Classic Art Series, Short Stories

Classic Art Series: 4 – August Part 2


Paul Cezanne, “House of Pere Lacroix” 1873 – Courtesy National Gallery of Art, Washington


There, in all her glorious dark hair, stood Pila d’Arezzo. August lost his voice. The two men looked at each other, one sick from guilt, the other sick from love.

“Hallo, Jackson.” She waved at the barkeeper. “Can I get a beer?”

Eduardo whispered, “What’s she doing here? I never seen her come in here before!”

“Me neither.” August moved to the other side of the booth for a better look.

Pila looked around the room, caught August’s eye and smiled. His throat went dry, but he managed to smile back at her. She thanked Jackson, picked up her mug and walked toward them. August looked swiftly around the room, noticing the lack of patrons.

“Hallo, Eduardo. What’s your friend’s name?”

Eduardo stuttered, “Hallo, Pila. This is August. August, this is Pila.” He looked at August with wide eyes and a slight shake of his head.

August caught Eduardo’s meaning and put a radiant smile on his face. “Won’t you join us?” He slid closer to the wall and she sat down next to him. He could smell her perfume.

She studied him a moment. “Don’t you walk the path every day?”

August’s eyebrows shot up. “Uh, yes I do. I, uh, like to get my exercise.” She’s noticed me.

She nodded. “Yes, that’s good. Say, have either of you seen anyone messing with my garden?”

“That’s an interesting question, why do you ask?” said August.

“Today someone was digging again. I know you do our gardening, Eduardo, but this was on the north side where you don’t work. Bitzy, mi amor perro, found it and almost fell in! I’d hate to have to put up a fence, but I can’t have my baby getting injured. This was the last straw for my parents and they want to put up the fence. I told them I’d come to the village and see what I could find out.”

August looked pointedly at Eduardo. Eduardo shrugged and said nothing.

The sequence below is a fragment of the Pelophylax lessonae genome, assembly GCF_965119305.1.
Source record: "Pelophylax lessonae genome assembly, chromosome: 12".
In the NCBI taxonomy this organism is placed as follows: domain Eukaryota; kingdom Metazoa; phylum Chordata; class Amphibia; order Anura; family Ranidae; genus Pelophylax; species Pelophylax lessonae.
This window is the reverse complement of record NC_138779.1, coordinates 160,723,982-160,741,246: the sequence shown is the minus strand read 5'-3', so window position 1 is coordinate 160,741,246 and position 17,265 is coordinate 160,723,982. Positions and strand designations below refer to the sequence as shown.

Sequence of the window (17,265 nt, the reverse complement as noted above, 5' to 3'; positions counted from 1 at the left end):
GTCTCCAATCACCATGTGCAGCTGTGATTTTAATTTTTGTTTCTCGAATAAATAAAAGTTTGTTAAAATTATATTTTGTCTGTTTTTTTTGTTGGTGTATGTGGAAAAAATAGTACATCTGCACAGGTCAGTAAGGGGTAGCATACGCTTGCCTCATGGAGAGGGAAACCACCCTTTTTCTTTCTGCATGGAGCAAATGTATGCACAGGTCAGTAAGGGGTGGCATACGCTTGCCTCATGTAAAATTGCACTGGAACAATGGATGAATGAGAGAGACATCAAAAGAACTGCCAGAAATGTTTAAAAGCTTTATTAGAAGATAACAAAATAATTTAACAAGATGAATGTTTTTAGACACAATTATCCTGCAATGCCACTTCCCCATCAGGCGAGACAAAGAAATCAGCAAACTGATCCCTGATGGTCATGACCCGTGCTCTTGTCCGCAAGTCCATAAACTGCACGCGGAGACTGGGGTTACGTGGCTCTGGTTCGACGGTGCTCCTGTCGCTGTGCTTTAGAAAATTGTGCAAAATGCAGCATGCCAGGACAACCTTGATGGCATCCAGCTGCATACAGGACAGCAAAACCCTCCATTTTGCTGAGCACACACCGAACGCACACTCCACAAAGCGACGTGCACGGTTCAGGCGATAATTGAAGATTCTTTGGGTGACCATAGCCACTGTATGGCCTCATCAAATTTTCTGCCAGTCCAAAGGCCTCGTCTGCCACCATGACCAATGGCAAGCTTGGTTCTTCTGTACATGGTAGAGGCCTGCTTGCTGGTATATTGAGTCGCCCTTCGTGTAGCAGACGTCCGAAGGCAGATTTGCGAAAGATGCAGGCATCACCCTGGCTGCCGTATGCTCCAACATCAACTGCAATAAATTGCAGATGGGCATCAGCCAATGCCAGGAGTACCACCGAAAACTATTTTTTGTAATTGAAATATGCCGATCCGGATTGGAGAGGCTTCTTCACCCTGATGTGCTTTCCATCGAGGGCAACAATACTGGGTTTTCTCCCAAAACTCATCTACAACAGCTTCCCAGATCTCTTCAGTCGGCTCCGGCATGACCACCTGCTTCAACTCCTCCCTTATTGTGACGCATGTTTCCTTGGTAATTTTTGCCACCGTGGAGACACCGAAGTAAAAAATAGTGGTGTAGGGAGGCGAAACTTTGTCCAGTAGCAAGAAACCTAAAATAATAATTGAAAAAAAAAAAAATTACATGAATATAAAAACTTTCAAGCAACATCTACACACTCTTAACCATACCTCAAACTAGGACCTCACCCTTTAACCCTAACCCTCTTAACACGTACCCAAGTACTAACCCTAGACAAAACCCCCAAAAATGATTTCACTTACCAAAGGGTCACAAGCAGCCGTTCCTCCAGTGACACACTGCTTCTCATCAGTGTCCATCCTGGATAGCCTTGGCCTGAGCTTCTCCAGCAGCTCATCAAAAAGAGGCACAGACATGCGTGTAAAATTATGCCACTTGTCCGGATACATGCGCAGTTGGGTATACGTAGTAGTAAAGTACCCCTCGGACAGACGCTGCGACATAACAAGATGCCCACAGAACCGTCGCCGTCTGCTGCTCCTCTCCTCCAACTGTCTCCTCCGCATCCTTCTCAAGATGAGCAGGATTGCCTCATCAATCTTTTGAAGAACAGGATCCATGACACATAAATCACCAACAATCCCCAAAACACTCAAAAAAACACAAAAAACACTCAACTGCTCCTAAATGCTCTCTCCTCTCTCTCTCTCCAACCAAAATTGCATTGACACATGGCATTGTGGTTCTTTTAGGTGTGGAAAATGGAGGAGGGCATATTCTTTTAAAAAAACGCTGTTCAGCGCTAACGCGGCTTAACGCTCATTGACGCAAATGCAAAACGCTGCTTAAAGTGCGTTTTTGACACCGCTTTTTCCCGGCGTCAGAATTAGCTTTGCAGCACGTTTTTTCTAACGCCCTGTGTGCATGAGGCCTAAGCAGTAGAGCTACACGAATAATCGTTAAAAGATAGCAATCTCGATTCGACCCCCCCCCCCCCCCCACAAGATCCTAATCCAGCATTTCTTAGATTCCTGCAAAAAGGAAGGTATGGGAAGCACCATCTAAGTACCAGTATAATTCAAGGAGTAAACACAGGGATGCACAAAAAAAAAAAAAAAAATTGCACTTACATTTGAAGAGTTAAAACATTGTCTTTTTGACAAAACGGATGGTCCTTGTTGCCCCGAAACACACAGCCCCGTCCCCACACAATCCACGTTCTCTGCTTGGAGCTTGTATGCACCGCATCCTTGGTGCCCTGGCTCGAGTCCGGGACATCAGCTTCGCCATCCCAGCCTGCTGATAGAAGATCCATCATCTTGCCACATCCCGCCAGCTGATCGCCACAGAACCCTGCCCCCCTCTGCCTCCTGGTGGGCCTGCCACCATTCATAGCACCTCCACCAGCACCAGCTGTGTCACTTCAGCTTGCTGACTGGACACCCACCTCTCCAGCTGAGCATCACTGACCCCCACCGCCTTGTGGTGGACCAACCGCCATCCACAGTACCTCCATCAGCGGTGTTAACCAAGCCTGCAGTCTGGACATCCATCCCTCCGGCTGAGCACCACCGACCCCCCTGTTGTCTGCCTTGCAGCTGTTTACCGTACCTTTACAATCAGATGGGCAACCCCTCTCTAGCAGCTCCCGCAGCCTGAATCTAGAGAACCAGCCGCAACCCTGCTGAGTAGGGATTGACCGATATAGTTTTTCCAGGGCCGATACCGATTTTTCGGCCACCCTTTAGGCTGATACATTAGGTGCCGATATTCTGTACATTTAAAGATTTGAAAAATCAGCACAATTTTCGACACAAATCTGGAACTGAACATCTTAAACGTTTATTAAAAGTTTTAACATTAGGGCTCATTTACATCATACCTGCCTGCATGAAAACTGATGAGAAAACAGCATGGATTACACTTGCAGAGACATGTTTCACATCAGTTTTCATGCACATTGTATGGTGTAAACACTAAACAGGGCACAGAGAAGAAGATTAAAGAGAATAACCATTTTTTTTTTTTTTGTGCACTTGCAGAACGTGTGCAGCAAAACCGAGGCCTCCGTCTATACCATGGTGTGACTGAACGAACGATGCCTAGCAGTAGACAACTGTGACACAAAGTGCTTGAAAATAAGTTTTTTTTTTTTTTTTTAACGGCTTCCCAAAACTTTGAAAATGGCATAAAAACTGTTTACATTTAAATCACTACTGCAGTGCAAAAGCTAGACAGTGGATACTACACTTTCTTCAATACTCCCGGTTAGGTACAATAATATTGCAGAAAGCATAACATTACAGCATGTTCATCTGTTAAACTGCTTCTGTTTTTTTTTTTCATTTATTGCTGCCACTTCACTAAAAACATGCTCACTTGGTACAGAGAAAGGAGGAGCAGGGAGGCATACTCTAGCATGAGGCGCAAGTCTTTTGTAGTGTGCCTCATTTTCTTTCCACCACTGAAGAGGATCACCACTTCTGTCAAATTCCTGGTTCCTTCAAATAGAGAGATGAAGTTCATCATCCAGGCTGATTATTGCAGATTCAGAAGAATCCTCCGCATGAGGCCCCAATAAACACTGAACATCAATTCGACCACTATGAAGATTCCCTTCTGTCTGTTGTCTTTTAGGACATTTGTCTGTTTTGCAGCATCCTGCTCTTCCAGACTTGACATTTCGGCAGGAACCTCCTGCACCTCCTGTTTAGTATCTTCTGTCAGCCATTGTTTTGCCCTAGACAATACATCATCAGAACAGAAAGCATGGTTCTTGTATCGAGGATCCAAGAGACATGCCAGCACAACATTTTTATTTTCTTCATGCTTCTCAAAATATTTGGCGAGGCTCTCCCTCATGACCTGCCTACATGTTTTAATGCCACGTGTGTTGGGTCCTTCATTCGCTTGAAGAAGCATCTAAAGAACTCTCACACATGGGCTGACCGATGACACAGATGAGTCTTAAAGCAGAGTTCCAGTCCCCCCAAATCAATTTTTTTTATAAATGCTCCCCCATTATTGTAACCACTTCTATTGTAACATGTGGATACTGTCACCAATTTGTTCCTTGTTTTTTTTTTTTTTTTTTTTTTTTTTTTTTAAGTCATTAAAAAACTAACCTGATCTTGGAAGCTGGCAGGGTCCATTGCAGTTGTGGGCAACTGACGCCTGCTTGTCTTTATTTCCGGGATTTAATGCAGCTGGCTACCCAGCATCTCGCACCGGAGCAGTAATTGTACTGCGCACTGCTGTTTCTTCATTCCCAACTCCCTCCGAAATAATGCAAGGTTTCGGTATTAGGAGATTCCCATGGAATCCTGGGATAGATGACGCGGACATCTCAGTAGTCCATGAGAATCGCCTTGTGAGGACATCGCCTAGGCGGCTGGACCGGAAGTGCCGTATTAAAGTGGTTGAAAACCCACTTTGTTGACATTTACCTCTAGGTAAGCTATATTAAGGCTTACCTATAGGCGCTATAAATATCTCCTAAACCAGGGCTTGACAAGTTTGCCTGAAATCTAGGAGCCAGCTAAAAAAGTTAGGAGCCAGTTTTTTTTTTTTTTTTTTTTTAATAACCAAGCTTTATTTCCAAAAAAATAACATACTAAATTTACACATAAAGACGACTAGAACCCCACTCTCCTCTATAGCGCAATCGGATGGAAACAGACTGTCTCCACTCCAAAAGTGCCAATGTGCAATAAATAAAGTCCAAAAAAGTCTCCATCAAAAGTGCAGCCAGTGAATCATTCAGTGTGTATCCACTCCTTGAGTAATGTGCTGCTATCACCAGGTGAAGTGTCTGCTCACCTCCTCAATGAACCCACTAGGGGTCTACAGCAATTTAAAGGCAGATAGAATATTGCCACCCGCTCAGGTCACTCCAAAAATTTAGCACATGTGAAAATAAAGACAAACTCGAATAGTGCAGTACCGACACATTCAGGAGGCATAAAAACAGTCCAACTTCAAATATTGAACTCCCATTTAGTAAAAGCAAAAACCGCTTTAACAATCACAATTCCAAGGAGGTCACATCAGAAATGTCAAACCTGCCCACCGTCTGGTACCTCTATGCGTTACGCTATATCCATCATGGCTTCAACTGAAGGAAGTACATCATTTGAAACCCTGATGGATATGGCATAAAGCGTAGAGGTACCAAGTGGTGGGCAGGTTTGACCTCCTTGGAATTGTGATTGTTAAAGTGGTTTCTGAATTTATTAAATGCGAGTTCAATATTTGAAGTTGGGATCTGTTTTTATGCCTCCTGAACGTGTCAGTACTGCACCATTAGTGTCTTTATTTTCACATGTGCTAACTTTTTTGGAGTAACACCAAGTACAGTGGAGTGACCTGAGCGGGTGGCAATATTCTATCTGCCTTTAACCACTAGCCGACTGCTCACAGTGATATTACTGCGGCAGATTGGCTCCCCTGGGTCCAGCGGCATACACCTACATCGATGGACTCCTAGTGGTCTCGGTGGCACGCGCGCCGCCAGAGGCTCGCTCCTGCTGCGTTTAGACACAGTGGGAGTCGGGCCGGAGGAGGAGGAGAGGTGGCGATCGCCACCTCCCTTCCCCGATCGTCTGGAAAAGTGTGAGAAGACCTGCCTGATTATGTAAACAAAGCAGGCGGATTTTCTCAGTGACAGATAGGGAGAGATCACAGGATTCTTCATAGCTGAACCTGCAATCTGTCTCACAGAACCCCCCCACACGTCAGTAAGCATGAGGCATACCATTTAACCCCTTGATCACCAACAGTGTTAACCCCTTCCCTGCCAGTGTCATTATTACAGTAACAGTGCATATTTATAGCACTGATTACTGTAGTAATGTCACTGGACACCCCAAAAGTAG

She continued. “I don’t know what else to do. We may have to put up the fence, but I’d hate it if you couldn’t walk the path, August.” She looked at him with doe eyes.

Eduardo let out a big sigh. “Oh, okay. It was me. Some guy from the city paid me fifty dollars to get this flower for him.” He held the flower out to Pila. She stared blankly at it.

“Have you been the one cutting our flowers, Eduardo?”

“No, but I know who’s doing it. That guy hired a couple other guys to get this flower before he asked me. They didn’t know what they were doing and kept bringing him the wrong flowers.”

Pila just stared at Eduardo. She didn’t say anything.

“I’m sorry, Ma’am. I can give you the fifty dollars.” He looked sheepish. “Please don’t call the police.” His head hung low.

She looked at August. He shrugged a shoulder.

“Do you think this is done, Eduardo?”

“I don’t know, Ma’am. If the guy doesn’t get the flower, he may come back.”

She didn’t say anything for a moment and then, “I’ll tell you what. If you help me catch him, I won’t tell the police you took it first. Just plant it back where you found it and then call him and tell him you’ve changed your mind, but that if he wants it, he can get it himself. Tell him we will be gone this evening. I’ll call the police and they can wait for him.”